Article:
If you’ve just managed to remove an unwelcomed, animal houseguest from your attic, you’re probably aware that your task is far from over. Not only are you going to go over every nook and cranny of your home with a magnifying glass to seal up potential entry holes, you’re also going to have to clean up after the little monster. Cleaning up has less to do with feces and urine removal as it does with getting your attic back into shape. After all, it’s likely that your insulation has been chewed, scratched, torn and, yes, even defecated on. Any duct work you have may be in need of replacing, and we’ll hope that the electrical wires have been left alone.
The first step in attic repair is to seal up any tempting crevices that may serves as throne rooms for mice, squirrels, or bats. Sealing up holes does not have to be done with oddly cut pieces of metal or wood nailed haphazardly around your property. Many products are available for the patching of moderate sized holes. Synthetic spray sealants can be applied to a hole and then, once dried, sanded and painted to match the rest of the wall. After all the holes are patched, you can move on to the more important aspects of repairing your attic. Now is the time to check any electrical wires and sockets. Ceiling fans and ceiling lights can be prime spots for pests to frequent due to the amount of warmth present in these locations. Any damaged wiring must be replaced as soon as possible or you put your home and family at the risk for an electrical fire. Duct work must also be repaired if damaged. Inefficient ducts will drive up your energy costs significantly.
If everything else is in working condition, it is time to turn your attention to your insulation. Because most homeowners don’t know they have a pest problem until it has blown out of proportion, the damage to insulation often warrants its complete removal. If you are replacing insulation in your attic, consider the use of closed cell foam insulation. Closed cell foam insulation is composed of tiny cells filled with a non-combustible gas that helps eliminate noise pollution and helps to completely seal out air and moisture. A type of liquid insulation, spray foam is applied to a surface using a hose with a special application nozzle. Once applied, the foam expands to one hundred times its original size, completely sealing any cracks or pinholes. Closed cell insulation will harden and provide a shell that is moisture-resistant, durable, and energy efficient. Spray foam has a fifty percent better energy efficiency than most comparable products, and will often make you eligible for state energy programs. When it comes to spray foam and pests, the foam is most often comprised of non-nutritional substances, so will have no appeal to burrowing insects. Spray foam is also less enticing to rodents, due to the fact that the foam hardens after application. Most mammalian pests prefer soft, fluffy insulation that will make it easy to create a nest to share with offspring. The fact that foam is unappealing will not protect it from the chewing that occurs, however. Even so, the damage is significantly less than with that of fiberglass insulation. Homeowners with communal bathroom pests, such as flying squirrels, will be grateful they installed a moisture-resistant, hard insulation such as spray foam.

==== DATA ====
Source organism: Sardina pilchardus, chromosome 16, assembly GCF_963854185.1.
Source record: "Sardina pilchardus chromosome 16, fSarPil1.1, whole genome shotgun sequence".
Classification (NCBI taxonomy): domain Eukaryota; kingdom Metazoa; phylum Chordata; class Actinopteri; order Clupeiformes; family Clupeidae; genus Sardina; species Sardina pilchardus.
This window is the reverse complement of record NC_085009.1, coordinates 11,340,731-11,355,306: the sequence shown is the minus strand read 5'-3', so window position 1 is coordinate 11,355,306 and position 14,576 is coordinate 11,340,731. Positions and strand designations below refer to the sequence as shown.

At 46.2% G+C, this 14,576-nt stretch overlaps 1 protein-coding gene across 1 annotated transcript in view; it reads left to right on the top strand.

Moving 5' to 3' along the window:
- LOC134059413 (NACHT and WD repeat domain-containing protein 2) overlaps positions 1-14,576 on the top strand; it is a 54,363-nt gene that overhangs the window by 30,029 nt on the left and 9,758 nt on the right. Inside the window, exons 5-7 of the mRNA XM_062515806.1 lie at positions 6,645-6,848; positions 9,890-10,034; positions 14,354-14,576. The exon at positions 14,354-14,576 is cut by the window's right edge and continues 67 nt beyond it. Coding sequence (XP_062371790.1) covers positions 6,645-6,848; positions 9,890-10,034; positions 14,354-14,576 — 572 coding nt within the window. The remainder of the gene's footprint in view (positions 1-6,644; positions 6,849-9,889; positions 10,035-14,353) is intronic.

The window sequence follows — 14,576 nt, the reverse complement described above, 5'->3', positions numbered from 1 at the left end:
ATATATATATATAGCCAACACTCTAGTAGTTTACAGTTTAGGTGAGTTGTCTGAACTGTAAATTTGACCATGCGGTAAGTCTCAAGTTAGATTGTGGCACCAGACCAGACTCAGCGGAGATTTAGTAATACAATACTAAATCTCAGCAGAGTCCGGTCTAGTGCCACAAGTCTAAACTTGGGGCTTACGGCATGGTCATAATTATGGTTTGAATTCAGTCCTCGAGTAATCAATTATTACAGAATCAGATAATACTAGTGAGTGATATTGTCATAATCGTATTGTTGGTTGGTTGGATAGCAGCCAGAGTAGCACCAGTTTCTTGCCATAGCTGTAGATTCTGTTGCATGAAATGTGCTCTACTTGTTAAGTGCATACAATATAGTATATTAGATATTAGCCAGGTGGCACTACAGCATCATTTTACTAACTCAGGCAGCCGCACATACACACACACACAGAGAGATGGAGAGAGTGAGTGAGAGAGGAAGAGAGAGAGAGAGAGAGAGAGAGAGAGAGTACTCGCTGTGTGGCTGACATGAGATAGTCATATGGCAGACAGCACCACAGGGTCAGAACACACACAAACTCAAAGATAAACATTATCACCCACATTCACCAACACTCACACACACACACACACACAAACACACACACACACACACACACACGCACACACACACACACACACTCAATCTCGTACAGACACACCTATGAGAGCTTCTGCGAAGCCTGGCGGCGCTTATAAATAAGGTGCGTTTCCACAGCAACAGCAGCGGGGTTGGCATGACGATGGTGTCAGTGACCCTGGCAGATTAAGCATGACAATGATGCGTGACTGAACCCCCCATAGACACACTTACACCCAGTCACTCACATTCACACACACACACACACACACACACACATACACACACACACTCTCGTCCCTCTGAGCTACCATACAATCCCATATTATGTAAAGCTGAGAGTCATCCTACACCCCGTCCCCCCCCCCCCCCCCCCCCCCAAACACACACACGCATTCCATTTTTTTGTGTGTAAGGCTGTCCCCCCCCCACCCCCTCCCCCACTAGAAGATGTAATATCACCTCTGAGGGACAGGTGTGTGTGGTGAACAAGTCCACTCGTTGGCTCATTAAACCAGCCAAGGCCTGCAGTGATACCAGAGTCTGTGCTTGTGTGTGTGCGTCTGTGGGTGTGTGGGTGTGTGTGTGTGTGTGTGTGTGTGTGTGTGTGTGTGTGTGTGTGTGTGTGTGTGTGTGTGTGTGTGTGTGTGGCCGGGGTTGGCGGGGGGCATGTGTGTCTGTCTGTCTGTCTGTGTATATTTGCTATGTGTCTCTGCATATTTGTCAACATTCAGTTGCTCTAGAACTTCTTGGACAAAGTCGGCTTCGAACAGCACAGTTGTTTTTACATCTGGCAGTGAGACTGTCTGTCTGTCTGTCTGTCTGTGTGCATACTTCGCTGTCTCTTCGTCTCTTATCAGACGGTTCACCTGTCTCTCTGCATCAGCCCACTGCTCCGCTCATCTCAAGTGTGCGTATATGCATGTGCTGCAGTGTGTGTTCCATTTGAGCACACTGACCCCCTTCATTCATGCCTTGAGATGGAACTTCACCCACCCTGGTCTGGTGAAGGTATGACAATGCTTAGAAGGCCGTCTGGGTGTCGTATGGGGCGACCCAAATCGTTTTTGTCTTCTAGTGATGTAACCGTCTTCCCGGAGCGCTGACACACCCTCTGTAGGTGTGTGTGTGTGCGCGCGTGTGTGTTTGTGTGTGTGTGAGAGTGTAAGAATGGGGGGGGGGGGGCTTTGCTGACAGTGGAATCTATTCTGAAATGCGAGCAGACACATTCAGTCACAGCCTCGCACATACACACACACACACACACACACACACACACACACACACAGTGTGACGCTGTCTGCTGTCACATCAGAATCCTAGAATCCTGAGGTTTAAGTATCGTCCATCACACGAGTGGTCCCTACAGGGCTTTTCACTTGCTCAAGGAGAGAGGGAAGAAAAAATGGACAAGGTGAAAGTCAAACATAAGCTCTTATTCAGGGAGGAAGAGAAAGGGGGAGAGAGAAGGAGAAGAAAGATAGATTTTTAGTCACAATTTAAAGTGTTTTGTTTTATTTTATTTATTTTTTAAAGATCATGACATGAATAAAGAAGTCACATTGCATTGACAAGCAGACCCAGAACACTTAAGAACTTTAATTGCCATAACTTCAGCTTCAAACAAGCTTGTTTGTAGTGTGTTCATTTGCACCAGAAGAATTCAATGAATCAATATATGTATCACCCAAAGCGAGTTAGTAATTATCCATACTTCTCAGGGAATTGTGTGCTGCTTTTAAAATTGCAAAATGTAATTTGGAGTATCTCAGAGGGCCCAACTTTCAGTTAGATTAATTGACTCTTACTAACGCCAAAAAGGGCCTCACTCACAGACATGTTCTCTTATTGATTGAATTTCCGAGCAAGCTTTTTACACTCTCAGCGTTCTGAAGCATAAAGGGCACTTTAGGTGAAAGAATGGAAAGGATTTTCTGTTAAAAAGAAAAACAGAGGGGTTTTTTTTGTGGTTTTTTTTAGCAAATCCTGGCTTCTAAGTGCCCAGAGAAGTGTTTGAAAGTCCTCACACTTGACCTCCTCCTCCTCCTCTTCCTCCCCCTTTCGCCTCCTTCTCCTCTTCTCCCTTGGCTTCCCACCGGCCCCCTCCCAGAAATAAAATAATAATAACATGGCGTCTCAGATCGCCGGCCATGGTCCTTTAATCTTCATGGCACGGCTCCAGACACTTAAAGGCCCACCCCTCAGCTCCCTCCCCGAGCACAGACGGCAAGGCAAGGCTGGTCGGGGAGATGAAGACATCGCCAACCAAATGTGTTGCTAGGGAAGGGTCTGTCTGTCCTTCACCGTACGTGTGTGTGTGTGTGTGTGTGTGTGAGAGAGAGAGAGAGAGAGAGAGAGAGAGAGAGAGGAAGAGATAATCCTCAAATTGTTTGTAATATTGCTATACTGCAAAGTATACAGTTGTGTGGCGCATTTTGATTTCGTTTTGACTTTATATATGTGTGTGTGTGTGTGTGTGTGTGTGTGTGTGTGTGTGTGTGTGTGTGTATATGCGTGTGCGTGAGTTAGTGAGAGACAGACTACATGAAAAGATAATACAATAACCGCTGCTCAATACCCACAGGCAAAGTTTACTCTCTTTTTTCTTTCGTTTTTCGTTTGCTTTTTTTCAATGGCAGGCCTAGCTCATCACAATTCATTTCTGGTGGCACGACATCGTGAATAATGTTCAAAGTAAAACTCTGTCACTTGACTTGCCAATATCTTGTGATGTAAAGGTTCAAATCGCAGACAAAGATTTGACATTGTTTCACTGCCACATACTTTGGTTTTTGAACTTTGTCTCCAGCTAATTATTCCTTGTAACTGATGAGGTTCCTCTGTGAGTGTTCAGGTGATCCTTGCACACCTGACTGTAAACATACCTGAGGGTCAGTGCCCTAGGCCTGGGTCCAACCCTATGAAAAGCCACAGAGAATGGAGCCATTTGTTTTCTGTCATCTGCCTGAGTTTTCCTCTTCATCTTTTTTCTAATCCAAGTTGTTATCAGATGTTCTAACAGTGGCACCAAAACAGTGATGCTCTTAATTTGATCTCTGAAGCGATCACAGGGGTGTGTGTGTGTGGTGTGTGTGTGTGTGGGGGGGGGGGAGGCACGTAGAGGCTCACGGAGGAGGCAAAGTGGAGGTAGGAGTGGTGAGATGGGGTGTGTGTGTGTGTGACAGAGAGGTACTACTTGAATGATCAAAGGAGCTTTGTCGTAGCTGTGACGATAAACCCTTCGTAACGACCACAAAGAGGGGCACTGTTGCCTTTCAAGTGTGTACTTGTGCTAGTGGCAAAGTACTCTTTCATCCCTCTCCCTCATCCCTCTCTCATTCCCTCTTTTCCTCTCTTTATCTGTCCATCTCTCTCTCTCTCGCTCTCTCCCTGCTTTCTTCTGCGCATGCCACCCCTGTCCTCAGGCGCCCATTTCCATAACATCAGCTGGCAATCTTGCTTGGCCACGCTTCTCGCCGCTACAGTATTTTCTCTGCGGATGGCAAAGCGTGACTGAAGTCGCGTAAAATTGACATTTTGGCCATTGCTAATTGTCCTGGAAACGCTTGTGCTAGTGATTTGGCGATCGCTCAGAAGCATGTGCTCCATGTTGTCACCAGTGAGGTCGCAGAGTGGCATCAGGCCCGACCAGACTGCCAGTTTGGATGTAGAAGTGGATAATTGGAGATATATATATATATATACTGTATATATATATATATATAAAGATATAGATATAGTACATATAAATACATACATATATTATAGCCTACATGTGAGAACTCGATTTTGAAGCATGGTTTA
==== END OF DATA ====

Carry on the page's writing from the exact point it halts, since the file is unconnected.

With no available entry holes, properly routed and attached electrical lines, clean and safe outlets, uninjured duct work, and energy efficient insulation, your attic will have fully recovered from its animal invasion. Routine checks of your unused home spaces will ensure pests will no longer be an issue, and will ensure your home is a safe and efficient as it can be.
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